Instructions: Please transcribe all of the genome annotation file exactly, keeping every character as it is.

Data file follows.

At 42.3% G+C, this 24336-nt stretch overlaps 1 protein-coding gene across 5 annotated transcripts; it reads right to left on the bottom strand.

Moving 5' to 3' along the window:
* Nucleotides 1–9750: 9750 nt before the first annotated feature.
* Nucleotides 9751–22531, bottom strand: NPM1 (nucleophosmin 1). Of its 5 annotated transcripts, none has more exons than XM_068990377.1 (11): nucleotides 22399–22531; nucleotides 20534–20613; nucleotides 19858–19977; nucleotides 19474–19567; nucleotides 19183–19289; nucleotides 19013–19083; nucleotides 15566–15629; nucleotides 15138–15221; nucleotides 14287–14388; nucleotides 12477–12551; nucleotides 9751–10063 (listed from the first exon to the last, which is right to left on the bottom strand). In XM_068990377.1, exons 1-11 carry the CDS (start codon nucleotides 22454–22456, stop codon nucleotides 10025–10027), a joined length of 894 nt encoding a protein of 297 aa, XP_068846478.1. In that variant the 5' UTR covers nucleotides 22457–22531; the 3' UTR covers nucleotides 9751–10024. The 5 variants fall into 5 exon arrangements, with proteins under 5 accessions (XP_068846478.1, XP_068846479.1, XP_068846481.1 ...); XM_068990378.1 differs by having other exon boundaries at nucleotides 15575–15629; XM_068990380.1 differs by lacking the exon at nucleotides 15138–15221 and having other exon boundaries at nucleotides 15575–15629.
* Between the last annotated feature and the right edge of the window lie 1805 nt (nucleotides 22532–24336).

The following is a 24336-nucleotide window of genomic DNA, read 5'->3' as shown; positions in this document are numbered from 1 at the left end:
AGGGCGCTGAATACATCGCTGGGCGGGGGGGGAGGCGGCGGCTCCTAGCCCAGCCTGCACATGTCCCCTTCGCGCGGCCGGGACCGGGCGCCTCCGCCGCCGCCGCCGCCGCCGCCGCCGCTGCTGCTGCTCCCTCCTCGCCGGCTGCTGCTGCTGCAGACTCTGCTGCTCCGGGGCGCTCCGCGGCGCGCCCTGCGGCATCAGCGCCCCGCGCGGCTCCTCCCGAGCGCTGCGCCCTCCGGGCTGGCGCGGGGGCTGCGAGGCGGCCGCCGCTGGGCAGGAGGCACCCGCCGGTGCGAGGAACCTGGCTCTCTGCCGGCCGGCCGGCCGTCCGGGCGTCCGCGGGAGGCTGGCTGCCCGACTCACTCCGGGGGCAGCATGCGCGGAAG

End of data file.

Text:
At 42.3% G+C, this 24336-nt stretch overlaps 1 protein-coding gene across 5 annotated transcripts; it reads right to left on the bottom strand.

Moving 5' to 3' along the window:
* Nucleotides 1–9750: 9750 nt before the first annotated feature.
* Nucleotides 9751–22531, bottom strand: NPM1 (nucleophosmin 1). Of its 5 annotated transcripts, none has more exons than XM_068990377.1 (11): nucleotides 22399–22531; nucleotides 20534–20613; nucleotides 19858–19977; nucleotides 19474–19567; nucleotides 19183–19289; nucleotides 19013–19083; nucleotides 15566–15629; nucleotides 15138–15221; nucleotides 14287–14388; nucleotides 12477–12551; nucleotides 9751–10063 (listed from the first exon to the last, which is right to left on the bottom strand). In XM_068990377.1, exons 1-11 carry the CDS (start codon nucleotides 22454–22456, stop codon nucleotides 10025–10027), a joined length of 894 nt encoding a protein of 297 aa, XP_068846478.1. In that variant the 5' UTR covers nucleotides 22457–22531; the 3' UTR covers nucleotides 9751–10024. The 5 variants fall into 5 exon arrangements, with proteins under 5 accessions (XP_068846478.1, XP_068846479.1, XP_068846481.1 ...); XM_068990378.1 differs by having other exon boundaries at nucleotides 15575–15629; XM_068990380.1 differs by lacking the exon at nucleotides 15138–15221 and having other exon boundaries at nucleotides 15575–15629.
* Between the last annotated feature and the right edge of the window lie 1805 nt (nucleotides 22532–24336).

The following is a 24336-nucleotide window of genomic DNA, read 5'->3' as shown; positions in this document are numbered from 1 at the left end:
AGGGCGCTGAATACATCGCTGGGCGGGGGGGGAGGCGGCGGCTCCTAGCCCAGCCTGCACATGTCCCCTTCGCGCGGCCGGGACCGGGCGCCTCCGCCGCCGCCGCCGCCGCCGCCGCCGCTGCTGCTGCTCCCTCCTCGCCGGCTGCTGCTGCTGCAGACTCTGCTGCTCCGGGGCGCTCCGCGGCGCGCCCTGCGGCATCAGCGCCCCGCGCGGCTCCTCCCGAGCGCTGCGCCCTCCGGGCTGGCGCGGGGGCTGCGAGGCGGCCGCCGCTGGGCAGGAGGCACCCGCCGGTGCGAGGAACCTGGCTCTCTGCCGGCCGGCCGGCCGTCCGGGCGTCCGCGGGAGGCTGGCTGCCCGACTCACTCCGGGGGCAGCATGCGCGGAAG